Richland County officials still have no target date for getting at least one of the two public elevators in the lobby of the county courthouse and administration building working again. The elevators, which were part of the original building construction in 1968, have not been working for the past two months because of problems with the controls.
County commissioners met Thursday with County Maintenance Supervisor Josh Hicks to discuss a number of issues with the elevators as well as purchases involving the computerized control system for the heating, ventilating and air conditioning systems in many of the county-owned buildings.
Hicks told the board that efforts to bring the east elevator back to service are waiting for a control panel, which is being repaired at a factory in Wisconsin.
“It’s been expedited, but there’s (just) one old guy who knows how to work on it is what I’ve been told,” he said. “They’re eating the expedite (fee) this time because it should have been fixed.”
The county did do some repairs and upgrades about five years ago, but Hicks said more work should have been done at that time.
Since the elevator outage, Commissioner’s Clerk Stacey Crall said people in wheelchairs or who need assistance with physical access to parts of the building are directed to come into the commissioners’ office on the first floor where accommodations can be arranged.
“We have made various accommodations for people who need assistance. One is adult probation (personnel) and bailiffs are extremely busy taking people around and to the internal prisoner elevator that’s used to transport prisoners,” she said. “We have actually had two court hearings in our board room.“
The main reason for Hicks’ meeting with the commissioners was to ask for approval of a $16,980 contract with Standard Plumbing and Heating to install air conditioning in the elevator control room at the courthouse. Hicks explained the air conditioning will keep the room at 75 degrees in order to protect new electronic controls that will be installed as part of an update that will start late this year.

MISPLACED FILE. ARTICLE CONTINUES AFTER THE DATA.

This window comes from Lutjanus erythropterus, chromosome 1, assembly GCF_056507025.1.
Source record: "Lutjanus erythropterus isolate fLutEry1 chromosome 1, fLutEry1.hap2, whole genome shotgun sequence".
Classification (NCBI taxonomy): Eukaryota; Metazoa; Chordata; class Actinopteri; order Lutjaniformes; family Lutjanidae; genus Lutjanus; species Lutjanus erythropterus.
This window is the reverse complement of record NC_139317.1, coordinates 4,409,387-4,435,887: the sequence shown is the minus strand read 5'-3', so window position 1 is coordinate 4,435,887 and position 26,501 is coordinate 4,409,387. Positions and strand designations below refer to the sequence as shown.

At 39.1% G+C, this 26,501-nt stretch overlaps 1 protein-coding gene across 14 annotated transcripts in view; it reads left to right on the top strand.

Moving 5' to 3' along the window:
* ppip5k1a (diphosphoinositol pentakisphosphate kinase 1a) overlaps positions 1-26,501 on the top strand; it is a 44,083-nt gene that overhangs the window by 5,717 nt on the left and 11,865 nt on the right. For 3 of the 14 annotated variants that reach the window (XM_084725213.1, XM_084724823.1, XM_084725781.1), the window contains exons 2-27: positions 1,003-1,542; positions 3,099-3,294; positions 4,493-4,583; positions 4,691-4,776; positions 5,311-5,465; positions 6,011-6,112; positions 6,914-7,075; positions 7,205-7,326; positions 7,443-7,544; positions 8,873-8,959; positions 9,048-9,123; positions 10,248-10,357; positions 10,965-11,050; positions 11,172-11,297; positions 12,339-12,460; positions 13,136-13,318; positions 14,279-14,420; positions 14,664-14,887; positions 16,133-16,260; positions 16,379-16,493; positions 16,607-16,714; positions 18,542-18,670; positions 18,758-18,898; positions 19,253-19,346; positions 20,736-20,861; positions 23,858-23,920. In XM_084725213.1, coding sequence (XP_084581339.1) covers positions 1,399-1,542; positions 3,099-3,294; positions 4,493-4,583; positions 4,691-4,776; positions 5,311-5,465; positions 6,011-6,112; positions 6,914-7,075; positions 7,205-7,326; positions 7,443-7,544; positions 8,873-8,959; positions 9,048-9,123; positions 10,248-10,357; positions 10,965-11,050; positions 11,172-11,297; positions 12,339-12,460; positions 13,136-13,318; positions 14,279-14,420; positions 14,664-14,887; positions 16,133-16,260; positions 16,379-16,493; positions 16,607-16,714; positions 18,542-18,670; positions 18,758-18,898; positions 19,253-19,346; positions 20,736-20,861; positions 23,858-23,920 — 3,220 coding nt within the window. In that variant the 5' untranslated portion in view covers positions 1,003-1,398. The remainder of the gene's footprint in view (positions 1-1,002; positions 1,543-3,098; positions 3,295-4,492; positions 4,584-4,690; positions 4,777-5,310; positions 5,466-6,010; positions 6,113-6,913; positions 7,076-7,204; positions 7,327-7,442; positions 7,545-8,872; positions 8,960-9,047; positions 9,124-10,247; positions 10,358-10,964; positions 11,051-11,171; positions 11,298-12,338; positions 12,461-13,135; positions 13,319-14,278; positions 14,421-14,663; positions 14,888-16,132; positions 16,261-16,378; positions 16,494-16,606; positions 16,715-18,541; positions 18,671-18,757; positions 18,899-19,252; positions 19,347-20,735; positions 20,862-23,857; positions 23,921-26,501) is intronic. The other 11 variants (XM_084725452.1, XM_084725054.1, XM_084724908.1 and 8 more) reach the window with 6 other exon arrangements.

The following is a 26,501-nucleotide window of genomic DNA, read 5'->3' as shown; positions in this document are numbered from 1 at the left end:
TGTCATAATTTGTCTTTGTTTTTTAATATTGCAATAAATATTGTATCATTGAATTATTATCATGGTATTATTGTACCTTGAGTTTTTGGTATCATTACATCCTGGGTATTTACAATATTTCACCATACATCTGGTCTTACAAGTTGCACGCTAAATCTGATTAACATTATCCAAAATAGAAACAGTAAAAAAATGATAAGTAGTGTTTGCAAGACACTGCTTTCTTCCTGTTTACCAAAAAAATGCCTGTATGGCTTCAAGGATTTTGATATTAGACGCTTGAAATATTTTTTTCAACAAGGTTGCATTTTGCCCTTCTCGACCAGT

“We’re just trying to get it locked in because we originally had it quoted in February and it came back at $14,900 and due to inflation and everything it’s gone up to $16,980,” Hicks said. “The big thing is getting the stuff ordered so it doesn’t go up in price anymore.”
Commissioners voted in May to approve a contract with TK Elevator Corporation of Westerville to make repairs to the main public elevators using $641,281 in American Rescue Plan Act funds to pay for the work. The project will be a complete modernization of the elevators including internal structural repairs, replacement of electric panels and new computer controls and cosmetic upgrades to the cabs that include new walk panels, LED lighting and new flooring.
Hicks said the east elevator should be functional once the computer board comes back from Wisconsin and that the major “overhaul” project should start in December. He noted that work will start on the west elevator and that the upgrade for the east elevator will start after that is complete. Each elevator upgrade will take three months to complete.
Hicks also asked commissioners to approve an agreement with Control Concepts of Ohio for ongoing support of a computerized system that allows him to remotely monitor and control HVAC systems in most county-owned buildings except for the jail and the Peoples Building, which have separate control systems. The contract will run from Aug. 1, 2023, through July 31, 2026, at an annual cost of $5,850 with annual increases not to exceed 5%.
A final request was for the purchase of three new computers for the maintenance office at a cost of $5,153. Funds will come from the department budget.
Hicks said IT was in last year and made some adjustments to the computers but they’re still not working right.
“It helped but one computer doesn’t work correctly and the other is really, really slow,” he said. “They also recommended getting a new one for mine because it’s old too.”
Commissioners unanimously approved all three of Hicks’ requests.